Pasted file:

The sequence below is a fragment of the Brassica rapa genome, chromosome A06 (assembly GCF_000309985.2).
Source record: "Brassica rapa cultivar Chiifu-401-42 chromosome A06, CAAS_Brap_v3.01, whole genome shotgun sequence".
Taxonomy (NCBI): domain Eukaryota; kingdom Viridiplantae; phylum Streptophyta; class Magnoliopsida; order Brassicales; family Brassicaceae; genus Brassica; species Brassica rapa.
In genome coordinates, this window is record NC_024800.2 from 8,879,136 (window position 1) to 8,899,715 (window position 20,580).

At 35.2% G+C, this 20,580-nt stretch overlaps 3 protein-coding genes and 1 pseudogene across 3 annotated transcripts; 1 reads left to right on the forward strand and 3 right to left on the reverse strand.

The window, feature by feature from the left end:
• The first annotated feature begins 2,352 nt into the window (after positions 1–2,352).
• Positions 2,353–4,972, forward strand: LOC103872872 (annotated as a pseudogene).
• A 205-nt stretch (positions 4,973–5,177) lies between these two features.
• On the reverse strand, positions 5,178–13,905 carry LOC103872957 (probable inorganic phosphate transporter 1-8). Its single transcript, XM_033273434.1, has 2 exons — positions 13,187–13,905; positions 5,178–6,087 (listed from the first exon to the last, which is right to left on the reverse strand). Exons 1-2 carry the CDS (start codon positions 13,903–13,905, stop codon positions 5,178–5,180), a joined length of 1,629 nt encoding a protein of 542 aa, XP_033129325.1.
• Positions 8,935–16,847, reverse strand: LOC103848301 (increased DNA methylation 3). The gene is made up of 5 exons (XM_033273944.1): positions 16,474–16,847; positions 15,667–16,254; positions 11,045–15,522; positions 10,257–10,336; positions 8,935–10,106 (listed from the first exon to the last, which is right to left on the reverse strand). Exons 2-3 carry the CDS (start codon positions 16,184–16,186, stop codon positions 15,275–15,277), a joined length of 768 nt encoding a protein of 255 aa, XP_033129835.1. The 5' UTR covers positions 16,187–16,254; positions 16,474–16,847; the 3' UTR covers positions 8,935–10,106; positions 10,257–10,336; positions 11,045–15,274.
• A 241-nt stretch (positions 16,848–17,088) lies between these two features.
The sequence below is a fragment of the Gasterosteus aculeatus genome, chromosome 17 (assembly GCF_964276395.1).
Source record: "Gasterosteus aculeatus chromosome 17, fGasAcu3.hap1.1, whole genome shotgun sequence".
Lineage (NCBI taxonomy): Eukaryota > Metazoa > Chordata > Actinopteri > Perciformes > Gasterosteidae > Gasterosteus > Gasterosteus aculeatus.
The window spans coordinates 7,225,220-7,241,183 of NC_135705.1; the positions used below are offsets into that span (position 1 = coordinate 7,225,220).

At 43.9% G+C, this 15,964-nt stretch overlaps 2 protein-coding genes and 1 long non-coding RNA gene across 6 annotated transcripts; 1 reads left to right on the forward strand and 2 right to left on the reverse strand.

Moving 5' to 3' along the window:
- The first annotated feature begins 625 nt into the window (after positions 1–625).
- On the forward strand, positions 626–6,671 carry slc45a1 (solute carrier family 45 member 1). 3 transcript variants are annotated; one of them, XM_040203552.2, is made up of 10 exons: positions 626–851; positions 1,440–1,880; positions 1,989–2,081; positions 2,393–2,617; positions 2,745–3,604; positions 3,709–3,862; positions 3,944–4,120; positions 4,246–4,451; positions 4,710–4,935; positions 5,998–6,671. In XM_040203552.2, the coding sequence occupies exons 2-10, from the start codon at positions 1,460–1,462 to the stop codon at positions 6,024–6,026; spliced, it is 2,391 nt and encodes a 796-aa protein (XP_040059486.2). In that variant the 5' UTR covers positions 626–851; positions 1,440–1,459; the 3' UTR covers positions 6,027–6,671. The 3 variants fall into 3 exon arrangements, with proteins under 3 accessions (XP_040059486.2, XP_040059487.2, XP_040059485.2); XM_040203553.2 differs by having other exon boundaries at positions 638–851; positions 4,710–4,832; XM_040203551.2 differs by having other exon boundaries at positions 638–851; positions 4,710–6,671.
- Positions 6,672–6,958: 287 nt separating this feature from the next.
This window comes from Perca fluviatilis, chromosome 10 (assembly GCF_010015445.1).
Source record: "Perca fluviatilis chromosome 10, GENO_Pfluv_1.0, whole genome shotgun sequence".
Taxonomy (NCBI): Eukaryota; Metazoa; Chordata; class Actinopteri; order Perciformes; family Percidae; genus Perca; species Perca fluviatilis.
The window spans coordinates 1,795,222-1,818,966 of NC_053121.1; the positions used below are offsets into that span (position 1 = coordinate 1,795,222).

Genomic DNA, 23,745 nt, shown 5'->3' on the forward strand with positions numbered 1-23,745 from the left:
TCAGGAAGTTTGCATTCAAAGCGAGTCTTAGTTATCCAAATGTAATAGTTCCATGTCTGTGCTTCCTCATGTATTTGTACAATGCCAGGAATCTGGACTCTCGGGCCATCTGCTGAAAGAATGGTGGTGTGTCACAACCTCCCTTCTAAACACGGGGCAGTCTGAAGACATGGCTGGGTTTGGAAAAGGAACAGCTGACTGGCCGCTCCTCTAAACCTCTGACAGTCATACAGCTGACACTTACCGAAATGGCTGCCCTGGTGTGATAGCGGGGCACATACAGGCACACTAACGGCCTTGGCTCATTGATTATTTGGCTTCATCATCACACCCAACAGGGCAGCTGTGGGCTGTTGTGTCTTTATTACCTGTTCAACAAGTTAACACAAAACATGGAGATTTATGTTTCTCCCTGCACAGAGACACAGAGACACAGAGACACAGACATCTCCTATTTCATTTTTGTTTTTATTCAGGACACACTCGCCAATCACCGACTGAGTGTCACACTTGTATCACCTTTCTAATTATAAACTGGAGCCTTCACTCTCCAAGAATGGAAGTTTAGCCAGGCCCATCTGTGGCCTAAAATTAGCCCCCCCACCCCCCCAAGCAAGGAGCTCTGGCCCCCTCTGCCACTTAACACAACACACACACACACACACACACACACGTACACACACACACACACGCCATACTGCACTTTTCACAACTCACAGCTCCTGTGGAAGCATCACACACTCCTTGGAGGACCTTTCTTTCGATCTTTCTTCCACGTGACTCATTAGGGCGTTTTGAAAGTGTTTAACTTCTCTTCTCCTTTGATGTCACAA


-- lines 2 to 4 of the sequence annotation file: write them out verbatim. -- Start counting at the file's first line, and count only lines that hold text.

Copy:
Source record: "Brassica rapa cultivar Chiifu-401-42 chromosome A06, CAAS_Brap_v3.01, whole genome shotgun sequence".
Taxonomy (NCBI): domain Eukaryota; kingdom Viridiplantae; phylum Streptophyta; class Magnoliopsida; order Brassicales; family Brassicaceae; genus Brassica; species Brassica rapa.
In genome coordinates, this window is record NC_024800.2 from 8,879,136 (window position 1) to 8,899,715 (window position 20,580).